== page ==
Friday, September 20, 2019
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Here’s How to Stay Productive

Spectr News Theme Isny Dewi R.
03, May 2019
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According to a study, the average person touches their phone 2,617 times, checks email 74 times and receives 46 notifications. When you’re tied to your phone and constantly texting and emailing, you invest time that cannot be allocated to other, more important, tasks.

Steve Glaveski, author of “Employee to Entrepreneur: How to Earn Your Freedom and Do Work That Matters,” offers a smart solution in an article he wrote for Harvard Business Review — to “disable all notifications on both your desktop and smartphone.” If you’re serious about not letting push notifications ruin your productivity, follow the five steps below!

1. Know the Difference Between Activity and Productivity
We either hear it or say it all the time: “I’m overwhelmed!” “I have so much to do!” “I’m so busy!” Welcome to the real world. But there’s a difference between activity (being in constant motion) and productivity (getting important things done). Setting priorities means identifying just the top five things that absolutely need to be completed.

2. Set Expectations
Back in the day, when faxes and telexes were the latest technologies, these communiques were sent out during office hours. If a fax was sent from one country to another, there was no expectation of a reply until sometime in their business day and after they had a chance to think about it. Now, people are on text and email 24/7. In addition to being sleep-deprived, no one has the time to think things through before replying immediately. Set realistic exceptions and don’t expect immediate replies. To be safe and courteous, let them know you’re not looking for an answer until the next morning (or later).

3. Use Your Time as Best as Possible
Time is scarce and like most valuable resources, there’s never enough of it. The only solution is allocation. Start by putting your 168 hours per week into “life buckets.” It’ll vary depending on your lifestyle, but might look something like: Work, family, spirituality (or religion), health, recreation and social responsibility. Once you’ve created life bucket list, stick to it!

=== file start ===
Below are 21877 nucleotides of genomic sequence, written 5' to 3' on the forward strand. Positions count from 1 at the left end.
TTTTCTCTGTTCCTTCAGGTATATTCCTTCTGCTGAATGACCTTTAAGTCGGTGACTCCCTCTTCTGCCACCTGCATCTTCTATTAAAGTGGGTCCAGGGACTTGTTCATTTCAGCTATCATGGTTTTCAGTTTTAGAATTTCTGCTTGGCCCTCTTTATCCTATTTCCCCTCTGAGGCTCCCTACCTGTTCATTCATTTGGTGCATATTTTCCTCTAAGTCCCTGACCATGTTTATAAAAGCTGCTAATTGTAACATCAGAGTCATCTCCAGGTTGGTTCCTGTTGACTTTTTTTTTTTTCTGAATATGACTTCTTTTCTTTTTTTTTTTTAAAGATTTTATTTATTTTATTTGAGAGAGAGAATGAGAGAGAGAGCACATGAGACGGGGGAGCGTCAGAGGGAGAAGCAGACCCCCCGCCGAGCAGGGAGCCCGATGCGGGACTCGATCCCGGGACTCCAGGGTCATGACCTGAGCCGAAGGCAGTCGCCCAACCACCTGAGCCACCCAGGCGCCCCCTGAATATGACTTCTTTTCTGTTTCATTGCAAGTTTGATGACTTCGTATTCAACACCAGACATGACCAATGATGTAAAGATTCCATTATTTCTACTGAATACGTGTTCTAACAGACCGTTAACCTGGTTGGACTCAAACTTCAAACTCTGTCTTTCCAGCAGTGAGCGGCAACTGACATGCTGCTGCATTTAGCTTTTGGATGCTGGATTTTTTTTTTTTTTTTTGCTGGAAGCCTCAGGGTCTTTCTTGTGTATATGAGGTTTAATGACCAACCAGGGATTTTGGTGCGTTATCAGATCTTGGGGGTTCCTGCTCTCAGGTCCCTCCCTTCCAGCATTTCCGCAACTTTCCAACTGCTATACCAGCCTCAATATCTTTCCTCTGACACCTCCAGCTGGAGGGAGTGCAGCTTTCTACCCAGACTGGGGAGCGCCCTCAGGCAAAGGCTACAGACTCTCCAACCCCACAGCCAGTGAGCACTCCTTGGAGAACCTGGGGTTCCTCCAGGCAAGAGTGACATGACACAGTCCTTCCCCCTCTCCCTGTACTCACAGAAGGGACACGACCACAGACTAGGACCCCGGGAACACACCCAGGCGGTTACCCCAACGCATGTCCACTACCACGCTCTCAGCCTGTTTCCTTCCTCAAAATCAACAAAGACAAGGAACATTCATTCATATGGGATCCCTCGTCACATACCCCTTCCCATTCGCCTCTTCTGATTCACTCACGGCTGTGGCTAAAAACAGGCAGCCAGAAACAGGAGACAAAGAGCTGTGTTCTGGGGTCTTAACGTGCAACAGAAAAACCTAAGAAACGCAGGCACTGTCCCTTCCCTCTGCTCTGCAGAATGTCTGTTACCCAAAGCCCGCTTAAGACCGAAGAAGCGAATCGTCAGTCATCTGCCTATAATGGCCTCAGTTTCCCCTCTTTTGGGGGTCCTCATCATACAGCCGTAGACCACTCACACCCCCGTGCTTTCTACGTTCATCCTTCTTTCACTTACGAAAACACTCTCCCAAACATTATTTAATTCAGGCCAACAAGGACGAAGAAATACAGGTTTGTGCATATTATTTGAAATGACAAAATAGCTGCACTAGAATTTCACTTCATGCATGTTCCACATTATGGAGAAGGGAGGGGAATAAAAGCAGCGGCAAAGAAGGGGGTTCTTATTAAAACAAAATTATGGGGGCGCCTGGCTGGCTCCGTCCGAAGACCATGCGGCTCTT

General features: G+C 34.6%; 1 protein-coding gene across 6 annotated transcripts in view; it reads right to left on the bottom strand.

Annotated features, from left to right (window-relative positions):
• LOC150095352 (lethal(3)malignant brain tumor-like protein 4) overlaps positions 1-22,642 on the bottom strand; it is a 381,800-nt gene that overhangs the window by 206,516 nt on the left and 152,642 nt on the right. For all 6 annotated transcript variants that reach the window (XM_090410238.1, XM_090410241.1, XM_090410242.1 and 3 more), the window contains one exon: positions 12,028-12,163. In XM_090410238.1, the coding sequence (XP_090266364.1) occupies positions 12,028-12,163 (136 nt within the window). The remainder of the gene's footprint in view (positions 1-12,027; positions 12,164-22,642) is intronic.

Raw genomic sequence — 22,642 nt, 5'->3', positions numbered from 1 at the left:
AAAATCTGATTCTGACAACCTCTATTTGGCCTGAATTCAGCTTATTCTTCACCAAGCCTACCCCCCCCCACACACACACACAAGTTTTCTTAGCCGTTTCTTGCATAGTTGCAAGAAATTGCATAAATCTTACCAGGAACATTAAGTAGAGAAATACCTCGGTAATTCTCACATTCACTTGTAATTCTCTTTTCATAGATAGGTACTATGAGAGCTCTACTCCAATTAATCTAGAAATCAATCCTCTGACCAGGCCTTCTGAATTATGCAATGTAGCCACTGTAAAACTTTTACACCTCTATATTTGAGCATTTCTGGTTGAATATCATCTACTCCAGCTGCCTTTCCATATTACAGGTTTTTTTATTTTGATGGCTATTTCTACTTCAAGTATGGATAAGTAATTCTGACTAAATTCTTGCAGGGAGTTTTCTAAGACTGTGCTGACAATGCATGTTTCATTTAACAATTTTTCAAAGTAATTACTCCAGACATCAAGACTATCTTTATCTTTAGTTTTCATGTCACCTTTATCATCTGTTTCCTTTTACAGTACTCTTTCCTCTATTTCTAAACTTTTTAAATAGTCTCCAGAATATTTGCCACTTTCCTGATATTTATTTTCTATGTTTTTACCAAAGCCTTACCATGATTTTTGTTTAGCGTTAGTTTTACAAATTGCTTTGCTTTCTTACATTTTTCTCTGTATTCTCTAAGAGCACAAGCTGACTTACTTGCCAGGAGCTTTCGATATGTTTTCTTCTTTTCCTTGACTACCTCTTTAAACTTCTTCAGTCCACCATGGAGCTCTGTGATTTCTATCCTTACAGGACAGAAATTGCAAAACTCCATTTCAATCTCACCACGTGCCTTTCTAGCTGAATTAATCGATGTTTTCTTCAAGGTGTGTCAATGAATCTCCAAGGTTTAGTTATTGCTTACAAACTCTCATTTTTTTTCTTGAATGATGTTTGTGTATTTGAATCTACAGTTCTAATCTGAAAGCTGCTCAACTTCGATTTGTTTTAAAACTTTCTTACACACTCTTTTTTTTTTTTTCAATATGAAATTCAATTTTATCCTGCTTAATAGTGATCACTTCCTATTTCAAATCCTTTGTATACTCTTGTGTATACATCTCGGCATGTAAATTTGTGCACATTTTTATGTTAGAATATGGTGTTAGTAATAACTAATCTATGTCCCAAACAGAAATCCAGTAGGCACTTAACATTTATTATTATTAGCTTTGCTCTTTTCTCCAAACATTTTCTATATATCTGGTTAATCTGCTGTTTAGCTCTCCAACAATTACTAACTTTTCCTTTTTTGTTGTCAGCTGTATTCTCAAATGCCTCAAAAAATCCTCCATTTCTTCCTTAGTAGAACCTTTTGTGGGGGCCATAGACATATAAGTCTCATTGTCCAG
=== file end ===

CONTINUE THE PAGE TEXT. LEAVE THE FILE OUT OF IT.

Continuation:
4. Control Your Own Calendar
So many employees walk into the office to find their day has been scheduled with meetings every half hour. Not all of these meetings are necessary, let alone take 30 minutes or more. Evaluate the purpose of each meeting and see which ones can be done through a brief conversation by phone or email. Smart managers know to observe the details of everything on their calendar, even if they have an assistant.

5. Kill the Reply All
This is a real time-waster. An email that takes 15 minutes to read is sent to a string of 40 people. Fifteen minutes multiplied by 40 people is 10 hours that could be spent on other things. Surely, not all 40 people need to be on that string — and certainly not on the “reply all” responses of “got it, thanks”.

The always-connected world isn’t going to change, so you must set your own limits and priorities. There’s no way you’re going to get everything done, so you better reflect on what matters most. And turning off push notifications is a step in the right direction.

Isny Dewi R.
Isny Dewi R.
Journalist
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